Standing in front of the elevator were two giants. No, scratch that. Standing in front of the elevator were two amazons. One wore a skintight purple dress, with waterfall earrings and long dark hair falling to her waist. Her face was pretty enough, but what was most striking was her long and lean figure. She towered over me.
The second amazon, surpassing all logical reason, somehow managed to eclipse the first in beauty and stature. She was more than six-feet tall in heels, wearing a ruffled beige dress that matched her highlighted gold hair, a wide smile and minimal makeup. As she fluffed her hair in the mirrored door of the elevator, she spoke to the dark-haired girl in a soft Russian accent.
This was my competition.
I was clearly in for the two most masochistic hours of my life, surrounded by amazons in cocktail dresses. The only thing that stopped me from leaving was the $10 I spent in cab fare. (My EI claim has yet to be processed, so right about now, $10 is of the same value as the soul of my yet unborn first child.)
Leaving the two giants staring at themselves in the lobby, I went up to the 11th floor. It was completely devoid of amazons. Or anyone, for that matter. I had to be in the wrong place.
For the second time in less than five minutes, I turned on my heels to walk away, when I heard the receptionist call out to me. "It looks like you're here for Miss Universe. It's one more floor up." Instantly, a little self-confidence came back. If the receptionist knew, just by looking at me, that I was there for a beauty pageant, maybe I wasn't out of my league after all.
In the pre-interview room, I surveyed the competition. I didn't even have to be discreet about it--everyone else was doing the same. I was immediately relieved by two things: First, the amazons were nowhere to be seen. Second, I wasn't the fattest, the shortest, exposing the most cleavage (a girl with a see-through shirt and a low-cut bra won that prize) or even the oldest. But I was, quite possibly, the whitest. (Well, with the sole exception of a girl who was maybe white once upon a time, prior to her addiction to Fabutan.) And being a white girl from Canada is a clear disadvantage in the Miss Universe Canada solar system, where everyone else is exotic, with thick eyelashes attributed to their Eastern European, Persian or South Asian ancestry.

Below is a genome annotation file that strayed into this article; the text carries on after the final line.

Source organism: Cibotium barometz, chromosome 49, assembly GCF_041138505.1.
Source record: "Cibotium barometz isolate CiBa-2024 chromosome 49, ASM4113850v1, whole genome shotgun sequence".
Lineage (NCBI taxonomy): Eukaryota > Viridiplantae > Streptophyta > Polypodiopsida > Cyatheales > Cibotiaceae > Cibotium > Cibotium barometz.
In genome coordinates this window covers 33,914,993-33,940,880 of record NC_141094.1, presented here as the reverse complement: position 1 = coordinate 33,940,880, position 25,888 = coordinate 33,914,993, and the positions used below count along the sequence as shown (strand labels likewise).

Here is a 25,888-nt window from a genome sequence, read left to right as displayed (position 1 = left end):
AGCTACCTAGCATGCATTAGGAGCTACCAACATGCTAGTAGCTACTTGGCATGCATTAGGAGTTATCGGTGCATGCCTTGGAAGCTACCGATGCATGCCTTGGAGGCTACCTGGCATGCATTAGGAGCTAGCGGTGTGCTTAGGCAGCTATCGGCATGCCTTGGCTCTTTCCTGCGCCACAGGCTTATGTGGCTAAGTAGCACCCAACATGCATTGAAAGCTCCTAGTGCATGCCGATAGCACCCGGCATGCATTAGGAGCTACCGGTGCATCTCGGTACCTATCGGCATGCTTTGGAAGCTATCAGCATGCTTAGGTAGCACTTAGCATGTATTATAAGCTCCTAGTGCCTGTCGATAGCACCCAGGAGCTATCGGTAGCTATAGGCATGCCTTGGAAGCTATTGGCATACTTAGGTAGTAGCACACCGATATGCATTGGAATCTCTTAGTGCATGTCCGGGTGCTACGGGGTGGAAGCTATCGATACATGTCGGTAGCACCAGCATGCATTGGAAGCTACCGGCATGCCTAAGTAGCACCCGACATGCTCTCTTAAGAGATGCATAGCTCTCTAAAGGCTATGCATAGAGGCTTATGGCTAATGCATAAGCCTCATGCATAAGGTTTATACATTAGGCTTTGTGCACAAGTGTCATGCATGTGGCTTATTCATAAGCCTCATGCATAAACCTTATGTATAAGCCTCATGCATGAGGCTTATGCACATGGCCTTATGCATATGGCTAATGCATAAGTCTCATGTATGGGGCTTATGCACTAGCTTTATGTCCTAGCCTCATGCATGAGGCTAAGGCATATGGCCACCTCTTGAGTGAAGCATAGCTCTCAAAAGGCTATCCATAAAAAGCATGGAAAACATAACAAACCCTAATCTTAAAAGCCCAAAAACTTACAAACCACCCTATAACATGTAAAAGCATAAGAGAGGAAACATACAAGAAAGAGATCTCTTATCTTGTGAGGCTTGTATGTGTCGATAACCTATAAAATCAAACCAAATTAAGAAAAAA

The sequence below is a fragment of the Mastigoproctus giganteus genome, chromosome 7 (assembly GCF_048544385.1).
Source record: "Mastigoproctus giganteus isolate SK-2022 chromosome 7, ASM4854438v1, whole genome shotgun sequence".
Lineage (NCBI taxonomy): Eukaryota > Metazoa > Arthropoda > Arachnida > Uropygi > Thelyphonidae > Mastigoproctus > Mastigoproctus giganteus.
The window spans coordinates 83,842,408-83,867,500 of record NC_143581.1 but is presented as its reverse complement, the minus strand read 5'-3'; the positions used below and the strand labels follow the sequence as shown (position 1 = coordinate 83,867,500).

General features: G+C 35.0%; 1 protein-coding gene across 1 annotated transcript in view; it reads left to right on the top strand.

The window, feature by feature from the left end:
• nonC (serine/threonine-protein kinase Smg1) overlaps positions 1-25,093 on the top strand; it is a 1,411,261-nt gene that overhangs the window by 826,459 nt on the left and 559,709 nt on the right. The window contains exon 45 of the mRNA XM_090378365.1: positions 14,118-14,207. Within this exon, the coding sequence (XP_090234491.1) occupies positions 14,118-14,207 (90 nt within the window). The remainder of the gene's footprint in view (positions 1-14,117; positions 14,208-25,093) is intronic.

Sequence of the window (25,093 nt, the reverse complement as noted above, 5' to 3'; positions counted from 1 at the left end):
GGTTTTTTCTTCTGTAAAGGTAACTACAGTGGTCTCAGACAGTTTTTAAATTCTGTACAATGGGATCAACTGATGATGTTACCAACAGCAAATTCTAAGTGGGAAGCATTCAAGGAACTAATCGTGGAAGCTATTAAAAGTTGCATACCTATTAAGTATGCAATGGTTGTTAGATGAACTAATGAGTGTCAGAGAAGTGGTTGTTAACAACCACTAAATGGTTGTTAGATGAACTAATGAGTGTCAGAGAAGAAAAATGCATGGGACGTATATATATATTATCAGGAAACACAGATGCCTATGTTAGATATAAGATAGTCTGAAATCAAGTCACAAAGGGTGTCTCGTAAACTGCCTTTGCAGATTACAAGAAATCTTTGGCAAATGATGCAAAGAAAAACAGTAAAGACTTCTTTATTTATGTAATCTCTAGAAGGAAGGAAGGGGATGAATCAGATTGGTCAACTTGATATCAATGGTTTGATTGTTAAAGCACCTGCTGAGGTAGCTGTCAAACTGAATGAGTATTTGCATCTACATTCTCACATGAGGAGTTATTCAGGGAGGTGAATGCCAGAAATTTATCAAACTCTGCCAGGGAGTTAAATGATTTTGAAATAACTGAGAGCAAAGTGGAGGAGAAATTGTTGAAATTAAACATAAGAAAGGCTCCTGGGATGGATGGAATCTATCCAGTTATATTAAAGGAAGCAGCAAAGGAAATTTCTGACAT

After spending five minutes filling out a questionnaire, we were called into the interview room for an information session and group interview.
And there they sat. The amazons. I had reason to be intimidated. The dark-haired girl was a two-time competitor. And the golden-haired giant? The current Miss Universe Canada.
First were the introductions. One by one, we introduced ourselves. Sure enough, all the cliches were there, including the 20-year-old from Brampton who wanted to become a lawyer because, like, she loves watching Law and Order. But for the most part, they were normal girls. Their moms or friends had convinced them to sign up. They had modelled in the past. They were students, or young professionals or just trying to find their way. They wanted to work in Kenyan orphanages or to start their careers in international development. They wanted to challenge themselves. They were just normal girls.
I am not a normal girl.
Then it was time for the beauty pageant question and answers. You know the ones. How do you feel about the death penalty? If your life was a book, what would the title be? Or, in my case, "What's the difference between wisdom and intelligence?"
I bombed it. While another girl was floundering on the abortion question (yes, the same girl who wants to be, like, a lawyer), a question I could have answered with ease, I was stumped on the difference between wisdom and intelligence. I tried to stall. I went for the laughs instead. "I'm feeling neither intelligent nor wise right now," I joked. A girl's cell phone went off. Everyone was staring at her. I answered quickly, while her cell phone was still serving as distraction, in hopes that my feeble answer wouldn't be heard.
And then, as quickly as it had started, it was over. My brief reign as a Miss Universe Canada applicant is over. It's unlikely I'll get much further in the process. Because at the end of the day, I was the whitest girl, one of the oldest, one of the shortest and, yes, one of the fattest girls there. (Relatively speaking, of course. In a room full of 20-year-old amazons-in-training, it's easy to be fat.) That, and I couldn't figure out the difference between wisdom and intelligence.
But here's the weird thing--even though this may have started out as a ironic experiment, I'm kind of sad that it's over. Because the truth is, after listening to the founder talk yesterday about the organization, I really do believe its sole purpose is to provide young women, particularly those who are interested in humanitarian causes (and who happen to look great in a bikini), with opportunities and support to achieve their personal and professional goals. And that's exactly the kind of support that young women today really need.